Lovers are jealous beings. They become very upset when the object of their affections is stolen by another.
I wasn't aware, however, that the same applied to married people.
A case currently playing in the theater of a London court is, however, enlightening me. For it is alleged that Ian Puddick, a plumber who seems to be a star of a TV show called "Bricking It," raised arms against his wife's alleged lover.
He allegedly raised them, then lowered them to his computer keyboard, whereupon he tweeted and created Web sites that railed against his rival.
The Telegraph relays that there was more than one Web site committed to shaming Timothy Haynes, an insurance broker who has admitted that he carried on with Leena Puddick, although there seems to be some disagreement as to the length of the carrying on.
It is said that Puddick used Twitter and the sites to expose intimate text messages (sample phrase: "You are an incredibly sensual girl") sent by Haynes to Mrs. Puddick. It is said that one of the sites was called Timhaynes.co.uk. It is said that another was called Banksyuncovered.co.uk, where visitors discovered a completely different uncovering from the one they expected.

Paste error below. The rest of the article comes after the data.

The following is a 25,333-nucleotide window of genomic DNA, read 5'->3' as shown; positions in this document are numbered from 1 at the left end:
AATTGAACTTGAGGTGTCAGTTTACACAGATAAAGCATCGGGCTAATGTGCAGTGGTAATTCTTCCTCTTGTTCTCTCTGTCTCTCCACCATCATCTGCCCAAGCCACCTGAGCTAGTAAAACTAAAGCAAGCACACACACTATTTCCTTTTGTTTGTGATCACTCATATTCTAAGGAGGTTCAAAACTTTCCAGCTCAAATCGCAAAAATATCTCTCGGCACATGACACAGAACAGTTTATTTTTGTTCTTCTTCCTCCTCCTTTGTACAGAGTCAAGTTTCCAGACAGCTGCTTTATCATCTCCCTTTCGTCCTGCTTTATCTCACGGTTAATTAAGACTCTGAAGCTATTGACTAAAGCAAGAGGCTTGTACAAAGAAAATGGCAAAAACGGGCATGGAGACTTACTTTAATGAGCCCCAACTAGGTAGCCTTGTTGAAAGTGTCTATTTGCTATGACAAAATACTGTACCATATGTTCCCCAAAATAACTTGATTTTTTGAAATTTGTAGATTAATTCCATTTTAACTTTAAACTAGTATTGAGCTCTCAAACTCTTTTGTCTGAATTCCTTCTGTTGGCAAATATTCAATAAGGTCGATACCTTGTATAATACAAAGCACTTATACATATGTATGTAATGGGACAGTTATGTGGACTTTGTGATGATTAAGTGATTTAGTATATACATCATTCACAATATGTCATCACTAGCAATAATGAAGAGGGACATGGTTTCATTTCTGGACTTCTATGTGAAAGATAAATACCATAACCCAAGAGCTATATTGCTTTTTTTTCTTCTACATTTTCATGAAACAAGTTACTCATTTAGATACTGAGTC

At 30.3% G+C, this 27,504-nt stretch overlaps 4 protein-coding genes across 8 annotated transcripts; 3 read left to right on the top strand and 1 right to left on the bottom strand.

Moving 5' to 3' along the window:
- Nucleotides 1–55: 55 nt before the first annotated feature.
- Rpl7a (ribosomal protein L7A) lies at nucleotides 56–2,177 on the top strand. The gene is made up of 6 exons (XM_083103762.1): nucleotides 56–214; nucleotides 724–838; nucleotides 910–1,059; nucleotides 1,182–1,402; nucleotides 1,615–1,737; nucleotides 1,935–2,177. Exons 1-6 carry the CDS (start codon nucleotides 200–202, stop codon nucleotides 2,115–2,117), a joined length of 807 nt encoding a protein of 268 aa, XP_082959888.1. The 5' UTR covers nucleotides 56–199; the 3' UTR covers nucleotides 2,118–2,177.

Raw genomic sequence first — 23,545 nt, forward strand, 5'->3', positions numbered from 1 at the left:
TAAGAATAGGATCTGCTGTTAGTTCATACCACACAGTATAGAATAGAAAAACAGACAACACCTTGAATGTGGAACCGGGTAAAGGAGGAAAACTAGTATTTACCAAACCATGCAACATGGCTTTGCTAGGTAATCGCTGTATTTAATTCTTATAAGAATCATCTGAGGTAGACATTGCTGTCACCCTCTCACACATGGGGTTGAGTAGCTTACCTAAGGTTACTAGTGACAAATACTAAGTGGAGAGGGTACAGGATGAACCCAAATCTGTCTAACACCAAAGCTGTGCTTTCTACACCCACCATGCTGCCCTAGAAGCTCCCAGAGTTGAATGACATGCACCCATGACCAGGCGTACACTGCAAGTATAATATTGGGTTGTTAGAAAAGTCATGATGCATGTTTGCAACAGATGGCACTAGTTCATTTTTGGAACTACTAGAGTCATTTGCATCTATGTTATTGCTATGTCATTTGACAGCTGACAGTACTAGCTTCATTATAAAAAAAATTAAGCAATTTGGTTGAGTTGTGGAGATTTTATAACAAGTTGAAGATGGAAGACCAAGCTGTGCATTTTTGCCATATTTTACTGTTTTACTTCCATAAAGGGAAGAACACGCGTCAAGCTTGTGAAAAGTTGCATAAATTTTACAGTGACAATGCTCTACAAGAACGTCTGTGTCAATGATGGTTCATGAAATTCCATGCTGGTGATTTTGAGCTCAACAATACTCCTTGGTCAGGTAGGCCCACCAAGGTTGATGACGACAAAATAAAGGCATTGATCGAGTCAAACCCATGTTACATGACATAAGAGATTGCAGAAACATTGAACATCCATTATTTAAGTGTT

Haynes himself, through his legal team, is saying that this mass online microscope being placed on his being and correspondence, corresponded with extreme distress being heaped upon his friends, family and clients, so much so that he ended up leaving his job. (He did find another one.)
He is therefore suing for harassment.
It is alleged that Ian Puddick resorted to threatening texts and phone calls and was sued for harassment last year, the case ultimately being dropped. It was only then that he allegedly turned to the Web in order to turn over these temporarily sleeping dogs once more.
He allegedly posted many details and accusations about Haynes and continued to call him names on the Web--names such as "toad."
Some are imagining that this case will attempt to define what you can and cannot do to someone else in the wide-open spaces of the Web.
Indeed, according to the Daily Mail, Haynes told the court: "Every medium including Twitter was being utilized to create information about myself and the affair. The whole thing is causing my wife upset and distress. We are very anxious that, with the graphic nature of the website, children do not stumble across it."
One must always think about the children. However, this case might also reveal just how convoluted adult human relationships can be. Where is the boundary between the shaming and the shameful? What if everything that is posted is, in fact, true?
Those who continue to believe in the romantic ideal will be relieved to hear that, at least as I understand the proceedings, both men are still with their wives.